Report: Mass litigation screenings costing up to $40 billion

Ann Knef Sep. 19, 2008, 9:32am



A legal expert who calls mass litigation screenings "an entrepreneurial response to highly profitable opportunities" estimates the cost of "specious" tort claims to be at least $40 billion.

Lester Brickman, professor of law at Benjamin N.Cardozo School of Law, states in a new report that lawyers have spent "at least $500 million and perhaps as much as $1 billion" on litigation screenings in the past several decades.

In the report -- "The Use of Litigation Screenings in Mass Torts: A Formula for Fraud?" -- Brickman estimates that 1.5 million potential litigants have participated in litigation screenings for asbestos, silica, silicone breast implants, fen-phen and welding fumes.

Of those, he said, approximately one million of those screened "had the requisite condition conferring a right of compensation."

"On the basis of the evidence I have examined, I estimate that approximately 900,000 of these claims were based on diagnoses that were 'manufactured for money,'" Brickman wrote.

He estimates that litigation doctors who produced medical reports for the screened litigants and the screening companies that they worked for have been paid "well in excess of $250 million."

He estimates lawyer fees to be in excess of $13 billion.

"Litigation screenings, an 'entrepreneurial' response to highly profitable opportunities that arise in certain mass tort litigations should not be confused with medical screenings," Brickman wrote. "Litigation screenings have no intended health benefits. The sole objective of such screenings is to identify litigants and generate the medical reports that will qualify the litigants for compensation."

"Each of the providers who profit from the screening -- paralegals, litigation doctors, medical technicians (taking X-rays, administering echocardiograms or pulmonary function tests), the owners and employees of the screening companies, and the lawyers who have contracted for the screenings -- are motivated by substantial and even enormous financial incentives," he wrote.

Brickman claims defendants in mass tort litigation lack an effective means of challenging screening doctors' reliability because courts do not allow discovery of data -- for instance whether litigants underwent thorough physical exams -- which would enable the most effective challenges.

"...[D]efendants need to have access to the medical records of the hundreds or thousands of other similar claimants diagnosed by that litigation doctor ... But this access is precisely what defendants are denied.

In the report, Brickman also points to failures in the justice system and reasons "for the persistence of the phenomenon of prosecution-less mass tort fraud."

"...[O]ne would expect that those who profit from this process, most especially the doctors who have been paid hundreds of millions of dollars for their medical reports and services, would face at least civil if not criminal sanctions," Brickman wrote.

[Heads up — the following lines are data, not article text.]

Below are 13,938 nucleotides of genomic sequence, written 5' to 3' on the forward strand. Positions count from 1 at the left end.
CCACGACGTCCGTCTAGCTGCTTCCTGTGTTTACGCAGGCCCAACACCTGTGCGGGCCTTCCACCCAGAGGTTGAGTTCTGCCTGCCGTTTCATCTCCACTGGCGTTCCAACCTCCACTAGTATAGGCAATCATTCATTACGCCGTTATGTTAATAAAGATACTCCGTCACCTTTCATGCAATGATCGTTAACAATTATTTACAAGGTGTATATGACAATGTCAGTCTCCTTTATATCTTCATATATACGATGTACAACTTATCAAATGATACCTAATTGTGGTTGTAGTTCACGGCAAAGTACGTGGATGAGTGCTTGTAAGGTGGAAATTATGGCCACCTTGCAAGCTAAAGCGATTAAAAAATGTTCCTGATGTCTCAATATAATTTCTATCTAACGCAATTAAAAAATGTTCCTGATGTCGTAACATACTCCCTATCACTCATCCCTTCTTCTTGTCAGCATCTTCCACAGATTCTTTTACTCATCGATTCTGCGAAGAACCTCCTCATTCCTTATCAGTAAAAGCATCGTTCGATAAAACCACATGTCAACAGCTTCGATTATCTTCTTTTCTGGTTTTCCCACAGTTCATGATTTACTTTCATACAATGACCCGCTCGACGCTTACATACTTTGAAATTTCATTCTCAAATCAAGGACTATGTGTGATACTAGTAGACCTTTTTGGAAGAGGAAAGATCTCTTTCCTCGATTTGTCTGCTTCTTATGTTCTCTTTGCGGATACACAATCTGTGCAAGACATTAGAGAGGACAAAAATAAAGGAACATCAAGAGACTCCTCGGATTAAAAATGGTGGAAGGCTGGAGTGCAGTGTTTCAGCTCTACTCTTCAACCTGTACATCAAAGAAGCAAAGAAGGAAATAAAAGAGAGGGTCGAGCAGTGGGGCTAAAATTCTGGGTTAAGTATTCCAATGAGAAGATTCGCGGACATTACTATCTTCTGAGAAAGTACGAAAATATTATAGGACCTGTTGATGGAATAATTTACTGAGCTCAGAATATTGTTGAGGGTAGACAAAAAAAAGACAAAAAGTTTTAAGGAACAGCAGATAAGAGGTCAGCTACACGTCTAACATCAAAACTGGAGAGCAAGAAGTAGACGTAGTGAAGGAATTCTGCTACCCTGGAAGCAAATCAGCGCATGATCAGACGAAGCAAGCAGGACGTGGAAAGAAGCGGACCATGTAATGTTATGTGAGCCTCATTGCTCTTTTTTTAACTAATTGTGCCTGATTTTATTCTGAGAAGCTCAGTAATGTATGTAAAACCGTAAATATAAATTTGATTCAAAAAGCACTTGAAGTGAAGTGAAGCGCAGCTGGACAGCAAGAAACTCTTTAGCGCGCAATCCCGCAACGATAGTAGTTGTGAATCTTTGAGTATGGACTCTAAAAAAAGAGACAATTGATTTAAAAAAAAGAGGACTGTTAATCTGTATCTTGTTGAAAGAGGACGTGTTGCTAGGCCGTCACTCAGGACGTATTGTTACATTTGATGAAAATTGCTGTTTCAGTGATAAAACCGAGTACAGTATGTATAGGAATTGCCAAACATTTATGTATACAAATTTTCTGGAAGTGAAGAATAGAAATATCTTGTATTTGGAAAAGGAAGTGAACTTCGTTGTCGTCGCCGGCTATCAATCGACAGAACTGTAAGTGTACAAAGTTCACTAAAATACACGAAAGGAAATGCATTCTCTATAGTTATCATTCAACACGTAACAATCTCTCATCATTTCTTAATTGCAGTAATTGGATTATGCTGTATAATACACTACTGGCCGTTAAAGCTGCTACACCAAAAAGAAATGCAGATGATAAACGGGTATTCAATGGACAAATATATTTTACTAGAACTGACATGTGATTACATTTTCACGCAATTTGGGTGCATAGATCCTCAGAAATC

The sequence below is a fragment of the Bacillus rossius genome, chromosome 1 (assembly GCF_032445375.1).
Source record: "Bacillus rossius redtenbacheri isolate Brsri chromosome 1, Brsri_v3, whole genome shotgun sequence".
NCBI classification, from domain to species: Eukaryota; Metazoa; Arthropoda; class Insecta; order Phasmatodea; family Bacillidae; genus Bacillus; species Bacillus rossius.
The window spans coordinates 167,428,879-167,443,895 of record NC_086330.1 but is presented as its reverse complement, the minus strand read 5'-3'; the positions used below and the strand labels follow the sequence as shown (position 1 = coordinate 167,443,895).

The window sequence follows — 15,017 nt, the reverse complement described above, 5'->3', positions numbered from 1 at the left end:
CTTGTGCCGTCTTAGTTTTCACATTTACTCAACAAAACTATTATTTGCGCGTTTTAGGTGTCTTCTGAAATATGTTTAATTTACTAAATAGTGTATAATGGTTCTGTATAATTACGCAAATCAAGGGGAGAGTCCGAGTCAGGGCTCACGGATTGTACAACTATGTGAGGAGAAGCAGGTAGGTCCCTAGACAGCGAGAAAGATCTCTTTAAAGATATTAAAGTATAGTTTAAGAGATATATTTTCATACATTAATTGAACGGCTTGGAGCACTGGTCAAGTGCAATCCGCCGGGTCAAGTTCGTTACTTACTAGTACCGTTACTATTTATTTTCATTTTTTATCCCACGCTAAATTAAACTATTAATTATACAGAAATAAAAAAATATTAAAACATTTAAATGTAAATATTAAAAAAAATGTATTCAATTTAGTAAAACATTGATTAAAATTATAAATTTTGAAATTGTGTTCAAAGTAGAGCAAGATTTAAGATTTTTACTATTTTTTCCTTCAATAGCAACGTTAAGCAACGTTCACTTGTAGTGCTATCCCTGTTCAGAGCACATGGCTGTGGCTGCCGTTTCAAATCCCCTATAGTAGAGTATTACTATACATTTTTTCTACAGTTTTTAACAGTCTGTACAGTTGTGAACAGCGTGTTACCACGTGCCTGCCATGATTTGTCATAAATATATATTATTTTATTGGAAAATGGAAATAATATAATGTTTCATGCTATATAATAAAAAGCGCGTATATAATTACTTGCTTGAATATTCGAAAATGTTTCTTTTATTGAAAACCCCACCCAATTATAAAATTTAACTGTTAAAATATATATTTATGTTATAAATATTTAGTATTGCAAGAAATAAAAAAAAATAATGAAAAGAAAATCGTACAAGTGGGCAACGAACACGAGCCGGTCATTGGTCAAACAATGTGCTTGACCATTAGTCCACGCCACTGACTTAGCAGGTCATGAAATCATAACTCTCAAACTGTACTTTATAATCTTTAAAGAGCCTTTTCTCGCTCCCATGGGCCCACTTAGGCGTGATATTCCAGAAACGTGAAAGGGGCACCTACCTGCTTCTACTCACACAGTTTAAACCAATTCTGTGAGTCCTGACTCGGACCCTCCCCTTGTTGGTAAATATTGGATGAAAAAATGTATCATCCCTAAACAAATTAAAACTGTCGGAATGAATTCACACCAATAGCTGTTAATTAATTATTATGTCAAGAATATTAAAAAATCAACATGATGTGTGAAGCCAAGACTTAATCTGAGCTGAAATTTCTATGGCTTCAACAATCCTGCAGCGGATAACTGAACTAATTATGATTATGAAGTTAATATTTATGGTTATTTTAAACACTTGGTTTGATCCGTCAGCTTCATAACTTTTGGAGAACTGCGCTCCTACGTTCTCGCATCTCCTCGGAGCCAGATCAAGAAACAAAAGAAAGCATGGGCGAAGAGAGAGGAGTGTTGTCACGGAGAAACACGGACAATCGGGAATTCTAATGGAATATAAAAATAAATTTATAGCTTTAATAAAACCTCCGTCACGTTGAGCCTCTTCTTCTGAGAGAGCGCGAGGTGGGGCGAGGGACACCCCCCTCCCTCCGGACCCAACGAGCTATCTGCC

"With rare exception, this has not occurred. Both the criminal and civil justice systems appear largely incapable of detecting or deterring, let alone sanctioning, the actions of medical and scientific experts who, in exchange for hundreds of millions of dollars in fees, provide specious if not fraudulent medical reports and testimony in support of mass tort claims. Lawyers are even more insulated from sanctions than are the experts they hire as part of a scheme to manufacture diagnoses for money."

Ed Murnane, president of the Illinois Civil Justice League, reacted to the report saying doctors who would abuse principles of medical care are "even lower on the ladder of professionalism" than "greedy trial lawyers."

"Doctors who hire out for fees to provide questionable reports and diagnoses for patients they have never seen or examined in the past are as much a part of the litigation abuse problem as are the greedy trial lawyers who hire them," Murnane said.

"I'm not sure how many Illinois-licensed physicians are engaged in these practices but it may be time for us to investigate and publicize those physicians who have formed partnerships with trial lawyers."

Madison County has long been a court system that welcomes toxic tort plaintiffs from all over. At one time it was the busiest asbestos court in the nation, but then Madison County Circuit Judge Daniel Stack took over the docket in late 2004. He declared that he would transfer cases that did not belong in his court.

Asbestos cases had been on the decline since Stack replaced Judge Nicholas Byron, until recently. Following a three-year decline, the number of asbestos complaints, most of which are from out-of-state plaintiffs, began increasing in Madison County last year.

In 2007, there were 455 new cases filed in Madison County. As of Sept. 17, there have been 411 new asbestos suits filed in Madison County in 2008.

Asbestos cases peaked in Madison County in 2003 when there were 953 new suits. Cases in recent years:

2004: 473
2005: 389
2006: 325
2007: 455

A Madison County plaintiff's attorney said new cases are increasing in Madison County and nationwide because of lawyers' marketing efforts.

In an interview last month, Stack said he has been told that doctors are saying cancer of the esophagus and lungs are also caused by asbestos fibers.

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